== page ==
FDA Asked to Place Cannabis-based Therapy for Progressive MS on Fast Track, MMJ Holdings Says

FDA Asked to Place Cannabis-based Therapy for Progressive MS on Fast Track, MMJ Holdings Says
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A request for a potential cannabis-based treatment for multiple sclerosis to be given Fast Track designation, speeding its development as it readies to enter clinical testing, is now before the U.S. Food and Drug Administration (FDA), MMJ International Holdings announced.

MMJ-001, as this lead candidate is known, aims to treat the spasticity (muscle stiffness) associated with progressive multiple sclerosis. The company is also targeting Huntington’s-associated chorea, a neurological disorder characterized by jerky involuntary movements that particularly affect the shoulders, hips, and face.

Specifically, MMJ-001 is a liquid therapeutic formulation made from highly purified components of cannabis, cannabidiol (CBD) and tetrahydrocannabinol (THC), the company states on its website. CBD and THC are the most abundant cannabinoids in the cannabis plant; CBD is non-psychoactive component of the cannabis oil and believed to have neuro-protective properties, while THC is the principal psychoactive constituent of cannabis.

MMJ International is exploring the potential of a range of cannabinoid and other botanical molecules targeting neurological diseases, the company said in a news release.

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It is also planning to bring MMJ-001 into a first “dose-ranging” study — a clinical trial testing different treatment doses to establish which dose works best and is safest and most tolerable, MMJ said in a separate release. In this study, still in the planning stages, researchers will compare therapeutic formulations of THC and CBD to placebo.

The request to place MMJ-001 on a fast track is related to its development as a therapy for primary progressive multiple sclerosis (PPMS). The FDA’s fast track expedites the review and approval of experimental treatments for serious or life-threatening diseases with the potential to fill patients’ unmet medical needs.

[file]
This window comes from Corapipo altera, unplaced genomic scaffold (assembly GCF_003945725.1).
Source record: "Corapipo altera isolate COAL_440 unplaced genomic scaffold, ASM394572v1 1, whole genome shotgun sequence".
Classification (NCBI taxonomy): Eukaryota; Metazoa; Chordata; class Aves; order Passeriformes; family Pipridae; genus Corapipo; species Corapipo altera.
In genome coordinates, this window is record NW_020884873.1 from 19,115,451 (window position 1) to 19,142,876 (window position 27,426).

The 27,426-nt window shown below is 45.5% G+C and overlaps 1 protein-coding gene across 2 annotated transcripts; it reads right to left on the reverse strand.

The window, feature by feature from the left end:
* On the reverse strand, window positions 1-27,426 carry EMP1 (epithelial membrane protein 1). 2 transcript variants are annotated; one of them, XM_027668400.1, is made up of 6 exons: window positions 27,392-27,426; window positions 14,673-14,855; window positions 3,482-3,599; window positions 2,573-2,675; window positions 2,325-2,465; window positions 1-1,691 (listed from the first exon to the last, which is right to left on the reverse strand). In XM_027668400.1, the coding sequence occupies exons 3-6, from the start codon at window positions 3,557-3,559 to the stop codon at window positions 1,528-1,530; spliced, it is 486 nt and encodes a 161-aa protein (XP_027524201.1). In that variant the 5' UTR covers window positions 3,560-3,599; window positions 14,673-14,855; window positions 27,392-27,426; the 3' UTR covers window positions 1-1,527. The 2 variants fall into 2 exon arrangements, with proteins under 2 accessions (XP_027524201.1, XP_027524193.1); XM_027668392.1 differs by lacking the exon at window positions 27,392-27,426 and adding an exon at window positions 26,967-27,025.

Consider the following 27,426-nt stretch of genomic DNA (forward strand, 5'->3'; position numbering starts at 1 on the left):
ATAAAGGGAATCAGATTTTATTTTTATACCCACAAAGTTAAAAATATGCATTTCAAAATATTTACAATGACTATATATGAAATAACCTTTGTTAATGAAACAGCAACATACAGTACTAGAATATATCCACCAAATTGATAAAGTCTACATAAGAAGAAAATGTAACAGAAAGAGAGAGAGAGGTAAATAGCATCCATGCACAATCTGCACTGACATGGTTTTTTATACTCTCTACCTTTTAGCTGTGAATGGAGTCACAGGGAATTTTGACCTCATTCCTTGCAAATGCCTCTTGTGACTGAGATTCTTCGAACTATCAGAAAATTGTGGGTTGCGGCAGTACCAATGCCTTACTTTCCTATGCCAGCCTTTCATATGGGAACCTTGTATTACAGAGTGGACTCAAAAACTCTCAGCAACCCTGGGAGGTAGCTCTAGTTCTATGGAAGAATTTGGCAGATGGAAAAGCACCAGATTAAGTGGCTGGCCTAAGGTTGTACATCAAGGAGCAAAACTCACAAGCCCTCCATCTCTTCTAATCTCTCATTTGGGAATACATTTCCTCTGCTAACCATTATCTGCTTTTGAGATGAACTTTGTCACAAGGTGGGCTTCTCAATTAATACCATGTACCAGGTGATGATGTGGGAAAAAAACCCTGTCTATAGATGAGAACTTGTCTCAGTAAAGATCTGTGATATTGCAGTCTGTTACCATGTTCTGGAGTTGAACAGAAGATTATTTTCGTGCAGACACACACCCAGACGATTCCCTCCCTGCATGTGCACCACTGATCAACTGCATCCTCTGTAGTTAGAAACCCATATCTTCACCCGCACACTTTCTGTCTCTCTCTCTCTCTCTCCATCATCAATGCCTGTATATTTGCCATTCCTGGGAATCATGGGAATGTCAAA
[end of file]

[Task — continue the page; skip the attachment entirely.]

“The positive data from this dosing study is important in that it will provide us with the necessary evidence on patient tolerance to different doses of THC and CBD for the treatment for PPMS,” Duane Boise, the company’s CEO, said in the release. “This information will prove valuable to assist clinicians with prescribing decisions to address individual patient needs should this medicine be FDA approved for use.”

MMJ has also requested FDA approval to test its cannabis-based candidate in Huntington’s patients, announcing in August the filing of an Investigational New Drug (IND) application to begin clinical testing. MMJ-002, as its cannabis-based candidate for Huntington’s is known, was recently designed an orphan drug by the FDA and a Phase 2 clinical trial in Huntington’s patients is “scheduled,” the company said in a Feb. 13 release.

MMJ recently became the first company to obtain a Canadian license to produce medical cannabis products aiming to treat multiple sclerosis and Huntington’s disease.

If approved by the FDA, MMJ’s lead therapeutic will be one of the world’s first natural plant-derived cannabinoid pharmaceuticals for the treatment of spasticity and pain caused by multiple sclerosis and other neurological diseases.

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